Eva Petropoulou Lianoy [Greece]

 Isilda Nunes [Portugal]

Jeanette Eureka [Mexico]

 And the magazine will be awarded to international poets or magazines who’ll cooperate with us. Specific matters will be announced later. The official link:



#DylanDay, #LOVETHEWORDS, Dylan Thomas, Immagine & poesia, Lidia Chiarelli

“My Liquid World” (amid winds of war), poem by Lidia Chiarelli, Italy

My liquid world

(amid winds of war)

to Dylan Thomas

This ashen day in March

opens with dancing shadows –

images carved in the air

of the spring still too far.

An insidious mist enshrouds me

in crescendo.

Among echoes in subtle vibration

teach me, Dylan, to seek shelter in

my liquid world

take me to feel the pulse

of the tides that ceaselessly

ebb and flow

and while time and space dissolve

in the primordial roar of the Ocean

lead me to fly away, with you, from

the void … of this bewilderment and of that insanity*

* from: Although through my bewildered way

Lidia Chiarelli, Italy

#dylanday #lovethewords

Dylan Thomas in his “liquid world” – digital artwork by Lidia Chiarelli, Italy – (from an original photo by Nora Summers)

#DylanDay, #LOVETHEWORDS, Lidia Chiarelli

“Water Prayer” – to Dylan Thomas, Son of the Sea, poem by Lidia Chiarelli, Italy

Water Prayer

to Dylan, Son of the Sea

Seagulls and restless rooks

challenge the wind

on this winter morning.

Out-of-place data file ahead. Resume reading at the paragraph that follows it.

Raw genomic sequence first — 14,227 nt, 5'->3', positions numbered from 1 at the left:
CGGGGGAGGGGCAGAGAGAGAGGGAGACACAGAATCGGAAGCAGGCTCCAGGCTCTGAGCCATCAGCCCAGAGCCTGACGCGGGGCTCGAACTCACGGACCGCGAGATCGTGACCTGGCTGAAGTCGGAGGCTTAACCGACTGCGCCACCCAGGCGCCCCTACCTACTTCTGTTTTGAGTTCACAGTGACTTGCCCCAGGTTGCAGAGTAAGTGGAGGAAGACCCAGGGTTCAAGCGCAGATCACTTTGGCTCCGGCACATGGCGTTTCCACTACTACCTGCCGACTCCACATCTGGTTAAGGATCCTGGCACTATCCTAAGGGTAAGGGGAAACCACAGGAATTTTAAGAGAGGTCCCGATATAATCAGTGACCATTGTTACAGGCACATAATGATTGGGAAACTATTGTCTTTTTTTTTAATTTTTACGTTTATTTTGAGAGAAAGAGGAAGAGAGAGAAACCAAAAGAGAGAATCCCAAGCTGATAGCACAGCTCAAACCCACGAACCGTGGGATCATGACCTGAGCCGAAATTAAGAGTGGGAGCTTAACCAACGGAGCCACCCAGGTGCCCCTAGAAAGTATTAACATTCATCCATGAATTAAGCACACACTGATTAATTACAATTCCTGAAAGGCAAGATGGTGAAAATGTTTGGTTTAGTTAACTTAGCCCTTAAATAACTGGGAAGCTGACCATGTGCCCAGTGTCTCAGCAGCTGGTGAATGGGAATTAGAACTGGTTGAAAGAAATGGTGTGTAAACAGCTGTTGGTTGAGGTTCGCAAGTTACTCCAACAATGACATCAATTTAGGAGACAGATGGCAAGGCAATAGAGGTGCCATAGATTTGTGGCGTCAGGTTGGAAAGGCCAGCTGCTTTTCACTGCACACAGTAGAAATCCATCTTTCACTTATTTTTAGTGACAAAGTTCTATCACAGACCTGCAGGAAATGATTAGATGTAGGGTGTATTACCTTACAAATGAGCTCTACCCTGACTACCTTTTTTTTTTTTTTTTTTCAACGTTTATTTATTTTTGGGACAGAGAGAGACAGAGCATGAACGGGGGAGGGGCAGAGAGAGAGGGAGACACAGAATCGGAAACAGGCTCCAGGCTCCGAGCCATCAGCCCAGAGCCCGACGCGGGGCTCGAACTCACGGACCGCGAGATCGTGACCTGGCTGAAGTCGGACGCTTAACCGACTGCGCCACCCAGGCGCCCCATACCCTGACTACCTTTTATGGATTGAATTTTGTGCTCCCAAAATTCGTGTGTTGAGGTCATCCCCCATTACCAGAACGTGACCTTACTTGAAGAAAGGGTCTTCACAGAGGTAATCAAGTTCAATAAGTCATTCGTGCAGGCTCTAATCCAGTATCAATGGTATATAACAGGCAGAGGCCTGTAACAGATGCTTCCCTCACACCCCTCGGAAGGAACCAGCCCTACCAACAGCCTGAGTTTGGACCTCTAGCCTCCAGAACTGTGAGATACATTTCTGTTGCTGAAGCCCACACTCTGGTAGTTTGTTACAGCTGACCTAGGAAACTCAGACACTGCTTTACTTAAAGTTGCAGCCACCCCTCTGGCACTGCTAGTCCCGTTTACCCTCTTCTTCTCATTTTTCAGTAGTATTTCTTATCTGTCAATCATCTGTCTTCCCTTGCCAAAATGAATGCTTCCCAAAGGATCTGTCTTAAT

Under a pearl sky

the waves sing the rising sun –

the first glimpse of light on the horizon

  fades too soon.

Here and now

Dylan’s words resound:

The waters of the heart

push in their tides…*

And from the ancient cliff

I pause and listen to

the voice of the sea:

a water prayer

that softly evaporates

among the fleeing clouds.

*from: Light breaks where no sun shines

Lidia Chiarelli, Italy

#dylanday #lovethewords

Dylan, Son of the Sea – digital artwork by Lidia Chiarelli, Italy – (from an original photo by Nora Summers)
Meher Pestonji

“A Street in a War Zone” by Meher Pestonji, India

A Street in a War Zone

The lone soldier hesitated to enter the empty street. Measured steps took him in footstep after footstep, eyes darting from road to rooftop and back, gun  pointing this way and that. The eerie silence was broken only by the clomp of his heavy boots. He felt a thousand eyes tearing into his skin from barred windows. Soldiers can’t be afraid, he reminded himself.  

Another sound. The creak of a door opening. Instinctively the soldier raised his gun. A man, arms folded over chest, stood against a door staring at him. He looked a bit like the soldier’s elder brother. Same height, same broad shoulders, same brown hair.

“There’s curfew! Go indoors!” shouted the soldier. The man did not move.  “I have shoot-at-sight orders! Go back!”

No change in the man’s position. The soldier’s lip quivered. He had never killed anyone. But he had orders to obey.

A shaky finger pressed a trigger, gun aimed at air. Silence split by a whizzing bullet. Still the man did not move. Was he a devil? Suicidal? How could he remain standing in the face of real danger!

He’s protecting his family behind the door, thought the soldier. His mother? Wife? Children? His own mother was safely far away. Would he have the guts to protect her as this man was doing? He pushed the thought away. This was no time for weakness. His orders were clear. No one was to break curfew.

He levelled his gun and shot. A red blotch appeared on the man’s shoulder. The door behind him opened and he was pulled in. Within seconds another man took his place, arms folded identically across his chest.

The soldier couldn’t believe it. Was he hallucinating? The gun prevented him from rubbing his eyes. The barrel was still warm. Hadn’t he wounded the man? Why would another take his place knowing that he too might be shot?